Inspections showed that there had not been a graphite fire, and the damage to the graphite was localised, caused by severely overheated uranium fuel assemblies nearby.[64]

A board of inquiry met under the chairmanship of Sir William Penney from 17 to 25 October 1957. The "Penney Report" was submitted to the Chairman of the United Kingdom Atomic Energy Authority and formed the basis of the Government White Paper submitted to Parliament in November 1957. In January 1988, it was released by the Public Record Office. In 1989, a revised transcript was released, following work to improve the transcription of the original recordings.[79][80]

Penney reported on 26 October 1957, 16 days after the fire was extinguished[81] and reached four conclusions:

Those who had been directly involved in the events were heartened by Penney's conclusion that the steps taken had been "prompt and efficient" and had "displayed considerable devotion to duty". Some considered that the determination and courage shown by Thomas Tuohy, and the critical role he played in the aversion of complete disaster, had not been properly recognised. Tuohy died on 12 March 2008, having never received any kind of public recognition for his decisive actions.[59]

The Board of Inquiry's report concluded officially that the fire had been caused by "an error of judgment" by the same people who then risked their lives to contain the blaze. It was later suggested by the grandson of Harold Macmillan, Prime Minister at the time of the fire, that the US Congress might have vetoed plans of Macmillan and US president Dwight Eisenhower for joint nuclear weapons development if they had known that it was due to reckless decisions by the UK government, and that Macmillan had covered up what really happened. Tuohy said of the officials who told the US that his staff had caused the fire that "they were a shower of bastards".[82]

The Windscale site was decontaminated and is still in use. Part of the site was later renamed Sellafield after being transferred to BNFL, and the whole site is now owned by the Nuclear Decommissioning Authority.

The release of radiation by the Windscale fire was greatly exceeded by the Chernobyl disaster in 1986, but the fire has been described as the worst reactor accident until Three Mile Island in 1979. Epidemiological estimates put the number of additional cancers caused by the Three Mile Island accident at not more than one; only Chernobyl produced immediate casualties.[83]

Three Mile Island was a civilian reactor, and Chernobyl primarily so, both being used for electrical power production. By contrast, Windscale was used for purely military purposes.

The reactors at Three Mile Island, unlike those at Windscale and Chernobyl, were in buildings designed to contain radioactive materials released by a reactor accident.

Other military reactors have produced immediate, known casualties, such as the 1961 incident at the SL-1 plant in Idaho which killed three operators.

The accident at Windscale was also contemporary to the Kyshtym disaster, a far more serious accident, which occurred on 29 September 1957 at the Mayak plant in the Soviet Union, when the failure of the cooling system for a tank storing tens of thousands of tons of dissolved nuclear waste resulted in a non-nuclear explosion.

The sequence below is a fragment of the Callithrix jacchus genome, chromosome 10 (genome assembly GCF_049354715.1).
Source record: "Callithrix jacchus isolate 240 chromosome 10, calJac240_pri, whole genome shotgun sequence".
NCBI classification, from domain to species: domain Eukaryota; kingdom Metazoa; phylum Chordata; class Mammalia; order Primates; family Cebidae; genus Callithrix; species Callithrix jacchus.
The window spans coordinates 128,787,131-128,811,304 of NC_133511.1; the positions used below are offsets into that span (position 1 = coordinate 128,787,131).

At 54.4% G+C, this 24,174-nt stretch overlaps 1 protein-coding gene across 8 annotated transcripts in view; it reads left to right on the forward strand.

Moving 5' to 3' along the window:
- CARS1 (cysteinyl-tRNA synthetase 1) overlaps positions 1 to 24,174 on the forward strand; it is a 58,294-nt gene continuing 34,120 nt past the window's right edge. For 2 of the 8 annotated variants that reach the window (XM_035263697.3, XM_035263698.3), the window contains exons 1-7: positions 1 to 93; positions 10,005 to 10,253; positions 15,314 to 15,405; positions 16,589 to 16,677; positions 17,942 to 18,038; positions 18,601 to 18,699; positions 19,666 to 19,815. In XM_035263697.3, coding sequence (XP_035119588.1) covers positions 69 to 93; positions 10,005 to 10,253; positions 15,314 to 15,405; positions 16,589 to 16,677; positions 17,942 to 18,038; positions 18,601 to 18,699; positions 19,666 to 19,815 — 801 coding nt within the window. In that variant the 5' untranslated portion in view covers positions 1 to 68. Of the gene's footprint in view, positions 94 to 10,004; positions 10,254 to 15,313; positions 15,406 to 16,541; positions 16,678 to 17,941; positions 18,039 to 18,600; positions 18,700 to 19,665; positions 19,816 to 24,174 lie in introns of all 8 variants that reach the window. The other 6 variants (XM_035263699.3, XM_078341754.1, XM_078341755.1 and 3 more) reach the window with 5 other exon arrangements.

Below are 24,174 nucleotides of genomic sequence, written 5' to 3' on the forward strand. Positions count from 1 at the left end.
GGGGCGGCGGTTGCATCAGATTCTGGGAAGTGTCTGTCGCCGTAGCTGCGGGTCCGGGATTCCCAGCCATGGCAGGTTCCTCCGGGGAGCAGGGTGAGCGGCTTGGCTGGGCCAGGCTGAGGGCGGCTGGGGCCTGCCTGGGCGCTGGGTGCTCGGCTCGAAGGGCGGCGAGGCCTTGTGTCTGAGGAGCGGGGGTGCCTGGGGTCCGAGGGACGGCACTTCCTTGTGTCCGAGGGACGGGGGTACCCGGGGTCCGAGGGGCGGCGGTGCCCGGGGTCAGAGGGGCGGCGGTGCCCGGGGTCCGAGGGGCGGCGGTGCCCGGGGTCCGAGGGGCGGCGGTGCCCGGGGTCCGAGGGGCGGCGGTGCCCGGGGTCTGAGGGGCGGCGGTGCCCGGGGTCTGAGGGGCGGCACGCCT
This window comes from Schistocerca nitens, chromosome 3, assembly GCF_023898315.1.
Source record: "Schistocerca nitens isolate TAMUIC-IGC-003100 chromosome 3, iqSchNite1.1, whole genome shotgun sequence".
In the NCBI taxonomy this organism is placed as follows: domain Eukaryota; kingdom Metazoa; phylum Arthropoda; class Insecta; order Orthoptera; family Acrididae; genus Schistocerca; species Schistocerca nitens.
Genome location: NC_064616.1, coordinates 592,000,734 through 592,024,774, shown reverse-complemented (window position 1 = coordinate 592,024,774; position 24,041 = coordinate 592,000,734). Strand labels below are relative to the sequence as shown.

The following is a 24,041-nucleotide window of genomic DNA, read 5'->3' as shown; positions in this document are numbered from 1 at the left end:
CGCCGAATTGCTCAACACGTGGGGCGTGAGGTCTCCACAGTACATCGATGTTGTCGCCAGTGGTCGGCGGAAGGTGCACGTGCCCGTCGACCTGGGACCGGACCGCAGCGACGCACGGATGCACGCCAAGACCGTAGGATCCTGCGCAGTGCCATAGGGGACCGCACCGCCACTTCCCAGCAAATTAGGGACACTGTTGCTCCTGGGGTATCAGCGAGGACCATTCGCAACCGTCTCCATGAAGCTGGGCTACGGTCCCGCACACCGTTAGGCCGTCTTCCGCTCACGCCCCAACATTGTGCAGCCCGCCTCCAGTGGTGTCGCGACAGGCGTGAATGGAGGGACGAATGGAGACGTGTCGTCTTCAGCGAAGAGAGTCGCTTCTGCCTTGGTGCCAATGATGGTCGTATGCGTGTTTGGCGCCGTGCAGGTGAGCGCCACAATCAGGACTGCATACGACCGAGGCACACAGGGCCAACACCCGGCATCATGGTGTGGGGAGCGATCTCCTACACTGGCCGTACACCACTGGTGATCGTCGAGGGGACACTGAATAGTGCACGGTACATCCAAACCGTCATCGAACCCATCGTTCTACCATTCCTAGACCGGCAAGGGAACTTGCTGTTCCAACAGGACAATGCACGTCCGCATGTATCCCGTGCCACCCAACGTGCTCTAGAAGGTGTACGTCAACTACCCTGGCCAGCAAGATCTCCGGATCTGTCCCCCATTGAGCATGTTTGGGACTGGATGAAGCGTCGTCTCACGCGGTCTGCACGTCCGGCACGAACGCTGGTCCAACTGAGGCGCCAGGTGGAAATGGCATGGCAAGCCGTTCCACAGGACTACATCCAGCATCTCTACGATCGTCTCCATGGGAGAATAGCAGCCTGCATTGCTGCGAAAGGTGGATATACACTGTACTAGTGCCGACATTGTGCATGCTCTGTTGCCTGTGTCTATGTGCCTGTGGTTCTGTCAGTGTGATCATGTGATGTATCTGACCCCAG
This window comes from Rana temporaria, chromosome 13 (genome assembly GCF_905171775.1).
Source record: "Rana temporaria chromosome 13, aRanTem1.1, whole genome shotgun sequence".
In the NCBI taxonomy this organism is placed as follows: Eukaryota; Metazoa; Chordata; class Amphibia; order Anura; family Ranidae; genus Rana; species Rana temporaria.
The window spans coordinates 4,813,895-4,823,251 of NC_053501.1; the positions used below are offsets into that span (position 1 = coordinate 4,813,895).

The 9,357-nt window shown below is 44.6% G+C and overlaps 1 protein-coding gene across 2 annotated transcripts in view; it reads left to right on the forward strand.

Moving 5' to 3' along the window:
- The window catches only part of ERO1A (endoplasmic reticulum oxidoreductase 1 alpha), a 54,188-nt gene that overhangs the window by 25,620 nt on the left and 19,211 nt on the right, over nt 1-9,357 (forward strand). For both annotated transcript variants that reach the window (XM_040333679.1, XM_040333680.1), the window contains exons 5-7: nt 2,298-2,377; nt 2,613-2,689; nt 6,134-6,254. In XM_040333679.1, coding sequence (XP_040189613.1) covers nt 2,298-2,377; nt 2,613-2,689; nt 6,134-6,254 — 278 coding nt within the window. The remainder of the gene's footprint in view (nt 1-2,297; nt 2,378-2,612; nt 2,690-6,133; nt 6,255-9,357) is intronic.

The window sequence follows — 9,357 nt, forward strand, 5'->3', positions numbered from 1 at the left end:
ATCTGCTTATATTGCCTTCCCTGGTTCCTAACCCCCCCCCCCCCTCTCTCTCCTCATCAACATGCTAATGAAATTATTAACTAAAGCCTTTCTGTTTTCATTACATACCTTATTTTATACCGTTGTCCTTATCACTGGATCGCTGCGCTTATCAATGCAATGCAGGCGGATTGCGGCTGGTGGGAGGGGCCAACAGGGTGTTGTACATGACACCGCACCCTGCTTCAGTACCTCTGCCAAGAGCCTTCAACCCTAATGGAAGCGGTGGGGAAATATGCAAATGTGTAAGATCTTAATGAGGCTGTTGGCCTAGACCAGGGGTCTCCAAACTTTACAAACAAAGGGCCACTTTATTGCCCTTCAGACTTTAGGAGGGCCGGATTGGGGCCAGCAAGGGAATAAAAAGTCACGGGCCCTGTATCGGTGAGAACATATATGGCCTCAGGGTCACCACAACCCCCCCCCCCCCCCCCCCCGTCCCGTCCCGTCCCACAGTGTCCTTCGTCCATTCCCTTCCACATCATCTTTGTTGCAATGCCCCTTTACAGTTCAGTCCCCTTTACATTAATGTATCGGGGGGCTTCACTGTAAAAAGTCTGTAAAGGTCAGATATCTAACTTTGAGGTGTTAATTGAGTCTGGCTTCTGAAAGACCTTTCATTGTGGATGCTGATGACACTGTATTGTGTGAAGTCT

The Windscale fire was retrospectively graded as level 5, an accident with wider consequences, on the International Nuclear Event Scale.[1]

In 1968 a paper was published in the journal Nature, on a study of radioisotopes found in oysters from the Irish Sea, using gamma spectroscopy. The oysters were found to contain 141Ce, 144Ce, 103Ru, 106Ru, 137Cs, 95Zr and 95Nb. In addition a zinc activation product (65Zn) was found; this is thought to be due to the corrosion of magnox fuel cladding in cooling ponds.[84] A number of harder-to-detect pure alpha and beta decaying radionuclides were also present, such as 90Sr and 239Pu, but these do not appear in gamma spectroscopy as they do not generate any appreciable gamma rays as they decay.

In 1983, Yorkshire Television released a documentary focusing on the health effects of the fire, entitled Windscale - the Nuclear Laundry.[68] It alleged that the clusters of leukaemia in children around Windscale were attributable to the radioactive fallout from the fire.[85]

In 1990, the first of three BBC documentaries on the incident was shown. Titled Our Reactor is on Fire, the documentary featured interviews with key plant workers, including Tom Tuohy, deputy general manager of Windscale at the time of the incident.[86]

In 1999, the BBC produced an educational drama-documentary film about the fire as a 30-minute episode of "Disaster" (Series 3) titled The Atomic Inferno. It was subsequently released on DVD.[87]

In 2007, the BBC produced another documentary about the accident titled "Windscale: Britain’s Biggest Nuclear Disaster",[79] which investigates the history of the first British nuclear facility and its role in the development of nuclear weapons. The documentary features interviews with key scientists and plant operators, such as Tom Tuohy. The documentary suggests that the fire — the first fire in any nuclear facility — was caused by the relaxation of safety measures, as a result of pressure from the British government to quickly produce fissile materials for nuclear weapons.[88]

The Windscale accident is depicted also in the movie O Lucky Man! where Malcolm McDowell appears.

The following substances were placed inside metal cartridges and subjected to neutron irradiation to create radioisotopes. Both the target material and some of the product isotopes are listed below. Of these, the polonium-210 release made the most significant contribution to the collective dose on the general population.[89]